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A Guide To The Different Styles Of Hip-Hop

Hip-hop has grown since its beginnings in the 70s’ to include multiple subgenres such as boom bap, gangsta rap, cloud rap, trap, and drill. The styles of hip-hop differ in terms of sound and subject matter, as well as lifestyle and location. Here’s an introduction to some of the vibrant subgenres that have unfolded since the birth of hip-hop. 

Boom Bap

With a heavy drum kick followed by the crisp sound of a snare, boom bap is a genre that makes you want to bob your head to the music. The term started growing in popularity after T La Rock’s ad-libbed outro in 1984 on It’s Yours. Boom bap’s moderate tempo and high mix essentially described the heart of hip-hop — from Marley Marl’s earliest breakbeats in his sampling innovations to New York rap music’s original golden era where artists like Pete Rock, Large Professor, and DJ Premier used classic boom bap to make everyone’s heads bob to the beat. 

Cloud Rap

Cloud rap was a term created in 2010 after Lil B created more airy-sounding tracks. It quickly grew to become an established subgenre for artists who leaned towards abstract, ethereal, and hazy atmospheric beats over the classic and catchy hip-hop percussion beats. Artists who founded the subgenre include producer Clams Casino, A$AP Rocky, and Main Attrakionz.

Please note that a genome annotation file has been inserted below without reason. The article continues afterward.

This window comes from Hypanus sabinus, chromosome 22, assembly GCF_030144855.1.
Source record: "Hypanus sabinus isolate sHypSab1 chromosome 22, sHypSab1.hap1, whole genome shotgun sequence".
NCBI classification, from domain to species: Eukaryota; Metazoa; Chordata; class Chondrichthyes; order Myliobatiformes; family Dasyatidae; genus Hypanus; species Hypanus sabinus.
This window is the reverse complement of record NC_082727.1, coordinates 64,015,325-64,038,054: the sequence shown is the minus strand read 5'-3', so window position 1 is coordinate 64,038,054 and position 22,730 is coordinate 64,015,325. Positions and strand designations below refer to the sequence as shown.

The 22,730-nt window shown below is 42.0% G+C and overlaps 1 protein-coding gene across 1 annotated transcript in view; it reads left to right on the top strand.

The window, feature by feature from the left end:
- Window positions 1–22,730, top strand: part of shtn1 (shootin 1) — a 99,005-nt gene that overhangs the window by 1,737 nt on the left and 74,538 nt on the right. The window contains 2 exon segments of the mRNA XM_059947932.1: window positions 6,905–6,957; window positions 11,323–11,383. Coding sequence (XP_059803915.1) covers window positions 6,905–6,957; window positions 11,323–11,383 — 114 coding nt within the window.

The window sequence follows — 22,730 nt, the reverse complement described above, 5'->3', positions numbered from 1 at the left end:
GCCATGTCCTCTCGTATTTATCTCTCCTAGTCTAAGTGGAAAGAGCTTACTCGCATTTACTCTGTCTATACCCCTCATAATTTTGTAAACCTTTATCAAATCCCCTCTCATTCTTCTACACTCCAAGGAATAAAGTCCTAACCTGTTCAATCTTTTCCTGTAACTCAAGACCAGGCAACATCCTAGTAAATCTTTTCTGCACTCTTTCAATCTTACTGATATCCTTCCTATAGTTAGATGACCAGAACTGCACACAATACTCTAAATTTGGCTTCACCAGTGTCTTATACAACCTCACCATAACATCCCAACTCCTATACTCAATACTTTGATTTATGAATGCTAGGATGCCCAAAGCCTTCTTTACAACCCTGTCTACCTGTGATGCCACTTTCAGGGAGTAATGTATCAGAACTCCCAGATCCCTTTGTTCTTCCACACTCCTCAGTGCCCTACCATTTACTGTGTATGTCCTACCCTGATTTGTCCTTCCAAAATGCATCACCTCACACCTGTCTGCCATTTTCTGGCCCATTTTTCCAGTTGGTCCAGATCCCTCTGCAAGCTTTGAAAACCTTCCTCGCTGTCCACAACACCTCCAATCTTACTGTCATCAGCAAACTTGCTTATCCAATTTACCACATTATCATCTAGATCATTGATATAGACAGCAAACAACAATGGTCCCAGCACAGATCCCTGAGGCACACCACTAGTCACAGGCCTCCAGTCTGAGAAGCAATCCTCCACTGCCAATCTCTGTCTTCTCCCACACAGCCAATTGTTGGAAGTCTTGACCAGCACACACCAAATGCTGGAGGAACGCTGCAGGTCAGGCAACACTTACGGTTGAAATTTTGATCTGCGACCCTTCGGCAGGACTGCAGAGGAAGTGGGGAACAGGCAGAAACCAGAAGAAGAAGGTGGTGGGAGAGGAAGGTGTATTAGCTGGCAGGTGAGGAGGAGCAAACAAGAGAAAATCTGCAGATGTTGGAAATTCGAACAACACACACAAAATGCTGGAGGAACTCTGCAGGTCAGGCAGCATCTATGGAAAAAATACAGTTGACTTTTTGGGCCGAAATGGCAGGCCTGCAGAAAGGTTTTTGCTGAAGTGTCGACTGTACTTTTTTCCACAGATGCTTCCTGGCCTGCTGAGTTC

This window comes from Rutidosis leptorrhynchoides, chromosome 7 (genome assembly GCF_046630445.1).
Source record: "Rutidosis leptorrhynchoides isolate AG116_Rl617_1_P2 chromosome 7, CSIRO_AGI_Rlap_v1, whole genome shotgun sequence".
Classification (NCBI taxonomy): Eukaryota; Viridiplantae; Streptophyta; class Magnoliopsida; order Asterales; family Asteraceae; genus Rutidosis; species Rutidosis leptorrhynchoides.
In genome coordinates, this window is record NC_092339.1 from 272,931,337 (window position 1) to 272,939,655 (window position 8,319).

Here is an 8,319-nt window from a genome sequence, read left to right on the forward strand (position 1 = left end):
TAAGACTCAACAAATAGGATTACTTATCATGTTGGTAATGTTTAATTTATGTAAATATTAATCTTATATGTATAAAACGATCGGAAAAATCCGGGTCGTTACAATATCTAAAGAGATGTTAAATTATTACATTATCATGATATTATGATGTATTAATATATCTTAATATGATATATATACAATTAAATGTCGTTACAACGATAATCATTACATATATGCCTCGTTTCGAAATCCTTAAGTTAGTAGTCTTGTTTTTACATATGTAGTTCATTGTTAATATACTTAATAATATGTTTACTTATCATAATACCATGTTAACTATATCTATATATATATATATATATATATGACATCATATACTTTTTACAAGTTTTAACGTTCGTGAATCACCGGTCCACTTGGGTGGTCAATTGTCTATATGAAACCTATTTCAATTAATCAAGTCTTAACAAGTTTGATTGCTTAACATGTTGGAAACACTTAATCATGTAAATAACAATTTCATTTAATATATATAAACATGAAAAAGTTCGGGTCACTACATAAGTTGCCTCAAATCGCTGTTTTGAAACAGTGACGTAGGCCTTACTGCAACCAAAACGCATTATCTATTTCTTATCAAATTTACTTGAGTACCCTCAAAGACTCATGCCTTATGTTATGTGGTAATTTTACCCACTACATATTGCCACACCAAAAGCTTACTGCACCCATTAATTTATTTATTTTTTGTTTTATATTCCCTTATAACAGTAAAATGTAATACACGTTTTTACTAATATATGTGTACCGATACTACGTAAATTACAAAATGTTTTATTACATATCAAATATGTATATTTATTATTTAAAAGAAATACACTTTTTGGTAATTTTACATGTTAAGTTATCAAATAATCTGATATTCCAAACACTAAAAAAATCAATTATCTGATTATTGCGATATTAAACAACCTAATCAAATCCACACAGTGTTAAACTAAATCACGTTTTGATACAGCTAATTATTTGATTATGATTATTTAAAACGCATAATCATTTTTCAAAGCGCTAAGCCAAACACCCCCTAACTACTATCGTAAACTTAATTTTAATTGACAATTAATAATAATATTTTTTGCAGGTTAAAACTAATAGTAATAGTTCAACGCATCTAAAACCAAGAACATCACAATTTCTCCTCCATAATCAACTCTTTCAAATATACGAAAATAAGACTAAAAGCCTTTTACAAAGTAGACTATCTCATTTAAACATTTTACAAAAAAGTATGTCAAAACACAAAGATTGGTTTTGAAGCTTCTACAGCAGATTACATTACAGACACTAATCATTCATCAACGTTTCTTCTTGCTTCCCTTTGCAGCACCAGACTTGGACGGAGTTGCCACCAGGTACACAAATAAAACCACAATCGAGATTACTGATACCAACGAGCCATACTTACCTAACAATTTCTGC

Gangsta Rap

Gangsta rap is a form of rap music created by gangsters, about gangsters, or people affected by gangsterism. Gangsta rap can involve the authentic, raw documentation of life on the streets where some have felt that it glamorizes their morally dubious way of life. In terms of sales, it’s one of the most successful hip-hop styles. Artists such as The Notorious B.I.G, Scarface, Jay-Z, Raekwon, Tupac, Nas, and Snoop Dogg have shown through gangsta rap that understanding gangster mentality is to understand modern America, and beyond that, much of the modern world itself.

Trap

Trap has grown over the past decade in popularity, dominating contemporary pop music and hip-hop. The term ‘trap’ originated from the 80s’ and 90s’ Atlanta slang for a drug house which is noted in records as far back as 1991 in Kilo Mafia’s Keep On Rolling. However, trap only cemented its status as a rap-style worthy concept in 2003 with T.I’s Trap Muzik, and in 2005 with Gucci Mane’s Trap House. At that point, it took shape by synthesizing every other southern rap, clashing the incredibly agitated hi-hat rattlings of Shawty Red and Mannie Fresh with the droning intensity of DJ Screw and Three 6 Mafia.

Drill

Born in Chicago in 2011, drill made its name worldwide with Chief Keef’s breakthrough anthem I Don’t Like in 2012. Musically, it can be difficult to distinguish drill from trap as they both comprised the same slow boom and rattling hi-hat. However, the two differ in terms of attitude and emphasis. Trap covers the dirty end of the drug industry, whereas drill focuses on gang warfare and gun violence.

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